Again too late;) Submissions to the Muir-Russell report closed March 1, however they are now being published at the Inquiry Web Site. The distribution of comments appears much more even than for the Parliament Science and Technology Committee Inquiry
An issue that is going to be important, is as Ray Bradley and others point out
You expressly note that your inquiry “is about proper scientific and FOI procedures and data handling within CRU” and not about “the fundamental science of climate change” yet most of the questions you pose are indeed quite specific about scientific issues, some of which are topics of current research by a number of individuals.He goes on after answering the Inquiry's question about how important the assertion of “unprecedented late 20th century warming" is
As noted earlier, this question has no bearing whatsoever on your brief to examine, “..whether there is any evidence of the manipulation or suppression of data which is at odds with acceptable scientific practice … CRU’s policies and practices for acquiring, assembling, subjecting to peer review and disseminating data and research findings, …CRU’s compliance or otherwise with the University’s policies and practices regarding requests under the Freedom of Information Act (the FOIA) and the Environmental Information Regulations (the EIR) for the release of data , or … the appropriate management, governance and security structures for CRU and the security, integrity and release of the data it holds”Perhaps, the Science and Techology Committee was right, that there should only be a single committee looking into all issues. Bradley also points out that
I note (in the FAQ section of your web site) that you have not yet read all the emails, and do not appear to find such a task essential. If that is indeed so, let me point out that the Associated Press reported the total volume of stolen material was about 1 million words, of which only a few sentences have raised any questions. I would therefore remind you of the statement attributed to Cardinal Richlieu:The Climate Research Unit has a somewhat similar point of view
“If you give me six lines written by the most honest man, I will find something in them to hang him”.
Please bear that in mind. The theft was a political act, and your inquiry should be fully aware of the context in which you are operating.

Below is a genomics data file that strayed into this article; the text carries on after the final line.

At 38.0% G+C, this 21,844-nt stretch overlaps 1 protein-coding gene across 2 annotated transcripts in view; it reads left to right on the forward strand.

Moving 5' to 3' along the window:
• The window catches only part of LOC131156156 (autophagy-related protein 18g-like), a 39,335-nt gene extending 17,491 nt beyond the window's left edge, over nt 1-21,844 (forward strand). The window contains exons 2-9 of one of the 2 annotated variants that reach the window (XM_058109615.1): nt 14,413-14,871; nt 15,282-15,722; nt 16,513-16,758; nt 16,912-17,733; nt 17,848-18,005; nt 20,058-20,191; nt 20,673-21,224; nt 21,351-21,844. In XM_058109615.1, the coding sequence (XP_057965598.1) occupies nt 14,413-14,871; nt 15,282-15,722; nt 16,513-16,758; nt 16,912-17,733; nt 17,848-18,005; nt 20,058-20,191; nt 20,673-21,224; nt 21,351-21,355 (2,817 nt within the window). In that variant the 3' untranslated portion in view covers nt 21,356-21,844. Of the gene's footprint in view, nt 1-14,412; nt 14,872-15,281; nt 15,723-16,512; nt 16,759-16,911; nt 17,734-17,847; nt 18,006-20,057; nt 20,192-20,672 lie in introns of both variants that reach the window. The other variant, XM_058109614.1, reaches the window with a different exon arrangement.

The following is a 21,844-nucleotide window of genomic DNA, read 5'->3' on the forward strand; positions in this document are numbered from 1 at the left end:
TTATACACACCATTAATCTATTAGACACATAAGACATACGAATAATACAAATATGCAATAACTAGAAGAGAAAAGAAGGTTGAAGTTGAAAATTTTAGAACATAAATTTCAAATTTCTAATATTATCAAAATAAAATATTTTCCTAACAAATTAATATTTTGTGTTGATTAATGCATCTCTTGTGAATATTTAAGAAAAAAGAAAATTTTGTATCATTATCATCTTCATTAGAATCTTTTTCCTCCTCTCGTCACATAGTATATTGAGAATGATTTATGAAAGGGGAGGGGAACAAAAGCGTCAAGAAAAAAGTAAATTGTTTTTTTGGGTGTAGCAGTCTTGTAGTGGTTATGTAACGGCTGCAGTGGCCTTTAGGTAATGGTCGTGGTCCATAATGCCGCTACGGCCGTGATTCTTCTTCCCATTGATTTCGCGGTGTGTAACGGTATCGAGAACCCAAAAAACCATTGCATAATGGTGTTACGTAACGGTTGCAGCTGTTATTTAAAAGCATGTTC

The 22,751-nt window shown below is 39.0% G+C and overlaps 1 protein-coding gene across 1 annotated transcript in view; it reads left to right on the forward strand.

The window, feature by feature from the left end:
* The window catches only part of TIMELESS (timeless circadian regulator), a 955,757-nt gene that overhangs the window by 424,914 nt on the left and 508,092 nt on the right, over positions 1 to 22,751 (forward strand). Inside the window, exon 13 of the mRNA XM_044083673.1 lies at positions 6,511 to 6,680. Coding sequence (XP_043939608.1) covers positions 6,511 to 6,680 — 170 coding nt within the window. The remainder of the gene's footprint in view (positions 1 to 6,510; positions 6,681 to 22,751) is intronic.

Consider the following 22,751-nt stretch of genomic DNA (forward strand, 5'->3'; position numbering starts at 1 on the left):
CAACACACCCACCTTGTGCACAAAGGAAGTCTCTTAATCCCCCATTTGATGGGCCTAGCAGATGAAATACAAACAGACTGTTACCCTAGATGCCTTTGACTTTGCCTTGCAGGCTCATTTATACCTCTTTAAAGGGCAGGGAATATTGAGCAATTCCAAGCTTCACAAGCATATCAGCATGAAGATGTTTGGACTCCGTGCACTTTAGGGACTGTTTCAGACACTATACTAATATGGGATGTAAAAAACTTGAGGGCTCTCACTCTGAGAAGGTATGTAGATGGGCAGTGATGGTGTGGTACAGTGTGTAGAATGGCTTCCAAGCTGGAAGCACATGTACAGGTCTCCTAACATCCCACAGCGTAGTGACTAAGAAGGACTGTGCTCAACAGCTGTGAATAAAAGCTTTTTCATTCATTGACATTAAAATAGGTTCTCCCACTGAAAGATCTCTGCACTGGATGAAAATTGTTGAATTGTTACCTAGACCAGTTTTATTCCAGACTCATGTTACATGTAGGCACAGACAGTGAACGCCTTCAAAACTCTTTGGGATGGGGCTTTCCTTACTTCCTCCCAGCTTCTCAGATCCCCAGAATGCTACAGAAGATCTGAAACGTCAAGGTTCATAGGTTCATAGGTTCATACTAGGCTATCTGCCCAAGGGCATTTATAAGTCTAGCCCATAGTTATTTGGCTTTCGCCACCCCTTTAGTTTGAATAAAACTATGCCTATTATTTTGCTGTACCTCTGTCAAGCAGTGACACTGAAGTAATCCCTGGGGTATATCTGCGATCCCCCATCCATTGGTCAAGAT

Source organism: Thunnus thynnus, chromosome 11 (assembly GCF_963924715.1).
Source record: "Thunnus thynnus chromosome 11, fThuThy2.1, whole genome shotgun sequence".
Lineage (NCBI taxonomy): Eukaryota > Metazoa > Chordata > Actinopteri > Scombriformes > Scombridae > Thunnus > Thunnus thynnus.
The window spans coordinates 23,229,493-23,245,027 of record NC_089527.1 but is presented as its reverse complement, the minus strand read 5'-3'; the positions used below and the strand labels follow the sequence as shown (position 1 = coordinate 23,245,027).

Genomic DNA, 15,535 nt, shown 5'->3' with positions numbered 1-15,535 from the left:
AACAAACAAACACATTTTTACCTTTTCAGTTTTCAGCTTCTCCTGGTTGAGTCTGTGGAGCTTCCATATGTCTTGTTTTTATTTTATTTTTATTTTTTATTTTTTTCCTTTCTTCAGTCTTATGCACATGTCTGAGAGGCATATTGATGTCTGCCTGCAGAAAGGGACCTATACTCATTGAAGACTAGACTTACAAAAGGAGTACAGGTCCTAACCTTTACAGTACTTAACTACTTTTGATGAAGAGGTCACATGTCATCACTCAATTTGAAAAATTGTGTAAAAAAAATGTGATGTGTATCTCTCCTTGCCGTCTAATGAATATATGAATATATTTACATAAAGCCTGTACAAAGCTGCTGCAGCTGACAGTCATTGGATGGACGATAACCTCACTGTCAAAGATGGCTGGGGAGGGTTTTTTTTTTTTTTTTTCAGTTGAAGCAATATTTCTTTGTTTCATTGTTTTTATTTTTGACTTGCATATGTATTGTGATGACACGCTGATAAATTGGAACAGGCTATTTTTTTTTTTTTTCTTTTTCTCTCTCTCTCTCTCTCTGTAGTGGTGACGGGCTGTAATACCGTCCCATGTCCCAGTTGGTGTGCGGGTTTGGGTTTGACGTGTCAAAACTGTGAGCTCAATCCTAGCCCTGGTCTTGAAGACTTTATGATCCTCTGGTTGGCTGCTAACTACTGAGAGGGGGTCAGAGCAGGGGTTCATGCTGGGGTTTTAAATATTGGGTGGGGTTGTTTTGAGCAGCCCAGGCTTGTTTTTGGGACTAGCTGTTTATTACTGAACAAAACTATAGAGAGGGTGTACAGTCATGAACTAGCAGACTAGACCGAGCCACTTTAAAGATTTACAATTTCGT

The Climatic Research Unit, at the University of East Anglia, welcomes the opportunity to answer the questions asked of it by the Independent Climate Change E-mail Review. It recognises that the theft of e-mails in November 2009 has led to many questions in the media and the blogosphere. It accepts that there are justifiable questions which may be asked, following the publication of the stolen e-mails which represented a tiny fraction of those received and sent by the Unit during the period in question. However, the justifiable questions have been swamped, we believe, by ill-informed opinion and distortion.Nick Barnes had an interesting submission detailing the interplay between GISSTEMP and the Clear Climate Code Project
Consequently, we are pleased to be able to address both the reasonable and informed concerns and the greater number of misinformed or distorted concerns through the medium of our answers to the specific questions asked of the Unit by the Independent Climate Change Email Review.
We note that, in some instances, the questions stray into areas which appear to be beyond the issues raised by the stolen e-mails, but – similarly – we welcome the opportunity to respond to them.
For this reason, many software professionals encountering science software for the first time may be horrified. How, they ask, can we rely on this crude software, developed in primitive conditions - by amateurs, working with such poor tools and such poor understanding of the field? This is a common reaction to GISTEMP, and is exactly the reaction which many critics have had, some very publicly, to the software published with the CRU emails. Such critics do have a point. Science software should be better than it is. Scientists should be provided with more training, and more support. But consider the uses to which science software is put. MostComments?
software written by scientists:
* consists of tiny programs;
* which will only ever be run a small number of times;
* over the course of a few weeks as it is being developed;
* by the scientist who wrote it;
* on data gathered by that scientist's team;
* concerning a scientific field in which that scientist is expert;
* to perform data processing on which that scientist is expert; and will be discarded, never to be used again, as soon as the paper containing the results is accepted for publication.
In comparison, commercial software has a huge range of complex requirements, which are completely irrelevant to most science software: usability, robustness, flexibility, maintainability, size, speed, compatibility, portability, consistency, documentation, and so on. Much of the software industry, and the art of computer programming, is motivated by and devoted to meeting these requirements (which, even so, it often utterly fails to do). The tools and skills which I have spent my professional life mastering are of little consequence to the working scientist, who is simply trying to get the charts ready for his or her next publication.